There are two Chinese restaurants in Grinnell, IA: Chuong Garden and China Sea. I’m surprised that there are enough Chinese people in this town (pop. 9,369) to sustain two Chinese restaurants, but it illustrates an interesting dichotomy that I tended to overlook in New York: every somewhat classy restaurant needs a sketchtastic counterpart. China Sea, with its all-you-can-fit-into-a-plastic-container buffet and mystery meatstuffs, is the goatee-adorned evil twin of Chuong Garden. I like the Garden a lot because they have those holographic displays of pandas and waterfalls, and one of those percolating fountains that emits dry ice-smoke near the register. If I didn’t like their food so much, I’d totally steal the fountain and install it in my room. It’d really improve the ambience, I think.
Lunch at Chuong Garden is a steal: for about 5 or 6 dollars, you can get an entree, fried rice, soup and either a deep-fried crab rangoon or an eggroll. For vegans and omnivores alike, the crispy fried tofu (pictured above) is absolutely amazing. It doesn’t come as a lunch special, but get that shit anyway and share it with the whole table. Bite-sized blocks of tofu are covered in rice flour, spices and green onions and lightly fried, served with a hoisin/chili sauce mixture on the side.
There are lots of other options if you’re looking for variety; above is my favorite, sweet and sour shrimp. What can I say? I’m mad about seafood, just mad! Also handy is the maple syrup-container full of sweet and sour sauce at every table, just in case you can’t get enough of the stuff. The soup isn’t the best I’ve ever had, but it’s decent enough on a cold day. One of their greatest dishes is the sesame shrimp, which I’m pretty sure is still off-menu. It only comes in dinner-sized portions, but it’s definitely something to look out for.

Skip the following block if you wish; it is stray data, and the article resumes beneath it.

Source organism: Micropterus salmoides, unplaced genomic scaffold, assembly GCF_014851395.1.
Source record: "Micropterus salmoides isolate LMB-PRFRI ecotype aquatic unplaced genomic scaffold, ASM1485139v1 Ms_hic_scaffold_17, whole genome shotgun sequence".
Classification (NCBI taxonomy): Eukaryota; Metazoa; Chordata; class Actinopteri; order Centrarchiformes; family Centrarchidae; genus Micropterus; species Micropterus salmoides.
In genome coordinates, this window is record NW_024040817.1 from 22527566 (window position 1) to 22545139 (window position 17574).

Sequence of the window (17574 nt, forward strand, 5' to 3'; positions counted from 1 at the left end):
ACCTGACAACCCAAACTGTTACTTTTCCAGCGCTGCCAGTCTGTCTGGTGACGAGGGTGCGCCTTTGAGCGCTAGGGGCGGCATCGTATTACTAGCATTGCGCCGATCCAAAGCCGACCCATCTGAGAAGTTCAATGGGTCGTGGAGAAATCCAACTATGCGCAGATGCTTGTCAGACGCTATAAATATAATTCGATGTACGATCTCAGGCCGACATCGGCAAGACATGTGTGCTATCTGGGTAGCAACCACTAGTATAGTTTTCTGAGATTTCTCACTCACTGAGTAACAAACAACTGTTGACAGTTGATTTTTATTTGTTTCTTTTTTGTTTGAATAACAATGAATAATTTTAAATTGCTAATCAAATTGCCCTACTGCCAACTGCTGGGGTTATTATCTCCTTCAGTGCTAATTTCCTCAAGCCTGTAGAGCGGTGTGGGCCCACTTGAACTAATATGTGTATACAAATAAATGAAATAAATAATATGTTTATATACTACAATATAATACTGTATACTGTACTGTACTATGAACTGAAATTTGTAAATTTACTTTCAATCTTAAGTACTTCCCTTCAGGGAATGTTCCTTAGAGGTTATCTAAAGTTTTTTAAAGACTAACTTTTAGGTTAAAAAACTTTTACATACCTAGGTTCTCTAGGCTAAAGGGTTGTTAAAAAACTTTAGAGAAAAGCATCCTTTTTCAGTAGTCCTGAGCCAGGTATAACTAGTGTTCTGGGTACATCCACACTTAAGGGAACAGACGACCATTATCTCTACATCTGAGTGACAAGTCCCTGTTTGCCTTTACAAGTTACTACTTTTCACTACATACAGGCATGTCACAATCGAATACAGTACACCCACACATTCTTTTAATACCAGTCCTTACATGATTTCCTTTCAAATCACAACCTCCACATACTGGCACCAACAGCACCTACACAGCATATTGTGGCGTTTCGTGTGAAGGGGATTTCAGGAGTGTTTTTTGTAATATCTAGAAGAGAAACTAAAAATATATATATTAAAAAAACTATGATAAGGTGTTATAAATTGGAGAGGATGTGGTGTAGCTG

Chuong Garden (915 Broad Street Grinnell, IA 50112)
This will be part 1 of a series of posts about pizza in the town where I go to college. In this one I am mad, but satiated.
Out of the 6 or so places where one can get pizza in Grinnell, none of them will let you order by the slice! What’s the dealio here, people? If you’re craving pizza at 9pm and you only have $3 on your person, there’s not much you can do; your only option is to go to the Spencer Grill, which is on the first floor of the space station-esque student center. The pizzas there are tiny, around 8 or 9 inches in diameter, and the wait is pretty long because they bake them on those conveyor belt-type ovens that you’d expect to see in a hilariously inept supervillain’s torture chamber.
I was craving vegetable pizza, but they ran out! The bastards! So my awkward acquaintance-but-not-really, who was working behind the counter, threw a bunch of green peppers and onions on top. “This is going to be the most incredible pizza you’ve ever had,” he boasted. Was it? It wasn’t too greasy, wasn’t too skimpy on the cheese. The crust was chewy but brief. I think I’m a fan. The biggest drawbacks for me are the wait and the fact that it’s so small and poofy that you can’t really fold the slices. Say what you will about college dining services, but they definitely got something sorta-good going here.
I’m in love! Have some cupcakes!
Here’s some news for those of you who go to Grinnell College in Grinnell, IA: I’ll be baking vegan cupcakes for Bob’s Underground once a week, and each will go for about $0.50. The money will go toward a new guitar
for meeee! This week was just a pilot, so I only baked 24 cupcakes. If people actually buy them, I’ll make a whole lot more next time. Though I usually don’t bake vegan pastries and cakes that often, I’m going to be approaching this as a challenge: I got the feeling that people were getting kind of sick of my standby chocolate chip cookies.
Ingredients (makes 12, can be doubled, tripled like crazy)
- 1 C soy milk
- 4 chai tea bags
- 1/4 C canola oil
- 1 banana (maybe fewer?)
- 3/4 C sugar
- 1 tsp vanilla extract
- 1 1/3 C AP flour
- 1/4 tsp baking soda
- 1/2 tsp baking powder
- 1/2 tsp salt
- go nuts with pumpkin pie spice!
- pinch of white or black pepper
Preheat oven to 350F and line muffin pan with cupcake liners. Heat soy milk in a small saucepan until it boils, and then take it off the heat and steep the tea bags in it for about 10 minutes. Combine everything in a mixing bowl and distribute it evenly into the muffin tin. Bake for about 20 minutes (I only needed 18 in my oven) or until a chopstick/toothpick/fork comes out clean. Finally, top them with a dusting of powdered sugar! GEEENIUS!